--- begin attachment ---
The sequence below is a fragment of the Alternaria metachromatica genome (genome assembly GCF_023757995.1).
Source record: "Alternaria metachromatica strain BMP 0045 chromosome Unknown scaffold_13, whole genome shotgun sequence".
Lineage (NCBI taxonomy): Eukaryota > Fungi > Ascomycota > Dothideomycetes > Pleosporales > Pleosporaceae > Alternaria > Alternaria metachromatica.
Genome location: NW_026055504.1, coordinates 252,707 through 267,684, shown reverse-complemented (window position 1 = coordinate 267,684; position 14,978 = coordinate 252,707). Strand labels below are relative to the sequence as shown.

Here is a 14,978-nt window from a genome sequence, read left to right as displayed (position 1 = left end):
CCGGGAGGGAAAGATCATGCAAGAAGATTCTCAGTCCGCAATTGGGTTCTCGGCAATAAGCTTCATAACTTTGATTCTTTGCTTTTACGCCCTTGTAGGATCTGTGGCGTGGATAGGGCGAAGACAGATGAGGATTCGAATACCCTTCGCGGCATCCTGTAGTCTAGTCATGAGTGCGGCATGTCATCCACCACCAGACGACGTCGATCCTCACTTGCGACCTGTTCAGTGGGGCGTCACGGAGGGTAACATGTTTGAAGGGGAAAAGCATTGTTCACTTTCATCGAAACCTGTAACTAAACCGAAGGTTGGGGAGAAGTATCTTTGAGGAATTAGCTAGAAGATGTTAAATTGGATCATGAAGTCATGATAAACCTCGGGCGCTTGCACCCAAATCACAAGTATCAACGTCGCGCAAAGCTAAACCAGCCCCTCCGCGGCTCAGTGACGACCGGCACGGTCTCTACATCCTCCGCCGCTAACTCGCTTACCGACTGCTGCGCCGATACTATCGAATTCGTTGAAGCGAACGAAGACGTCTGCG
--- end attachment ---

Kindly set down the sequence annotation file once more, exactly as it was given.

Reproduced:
The sequence below is a fragment of the Alternaria metachromatica genome (genome assembly GCF_023757995.1).
Source record: "Alternaria metachromatica strain BMP 0045 chromosome Unknown scaffold_13, whole genome shotgun sequence".
Lineage (NCBI taxonomy): Eukaryota > Fungi > Ascomycota > Dothideomycetes > Pleosporales > Pleosporaceae > Alternaria > Alternaria metachromatica.
Genome location: NW_026055504.1, coordinates 252,707 through 267,684, shown reverse-complemented (window position 1 = coordinate 267,684; position 14,978 = coordinate 252,707). Strand labels below are relative to the sequence as shown.

Here is a 14,978-nt window from a genome sequence, read left to right as displayed (position 1 = left end):
CCGGGAGGGAAAGATCATGCAAGAAGATTCTCAGTCCGCAATTGGGTTCTCGGCAATAAGCTTCATAACTTTGATTCTTTGCTTTTACGCCCTTGTAGGATCTGTGGCGTGGATAGGGCGAAGACAGATGAGGATTCGAATACCCTTCGCGGCATCCTGTAGTCTAGTCATGAGTGCGGCATGTCATCCACCACCAGACGACGTCGATCCTCACTTGCGACCTGTTCAGTGGGGCGTCACGGAGGGTAACATGTTTGAAGGGGAAAAGCATTGTTCACTTTCATCGAAACCTGTAACTAAACCGAAGGTTGGGGAGAAGTATCTTTGAGGAATTAGCTAGAAGATGTTAAATTGGATCATGAAGTCATGATAAACCTCGGGCGCTTGCACCCAAATCACAAGTATCAACGTCGCGCAAAGCTAAACCAGCCCCTCCGCGGCTCAGTGACGACCGGCACGGTCTCTACATCCTCCGCCGCTAACTCGCTTACCGACTGCTGCGCCGATACTATCGAATTCGTTGAAGCGAACGAAGACGTCTGCG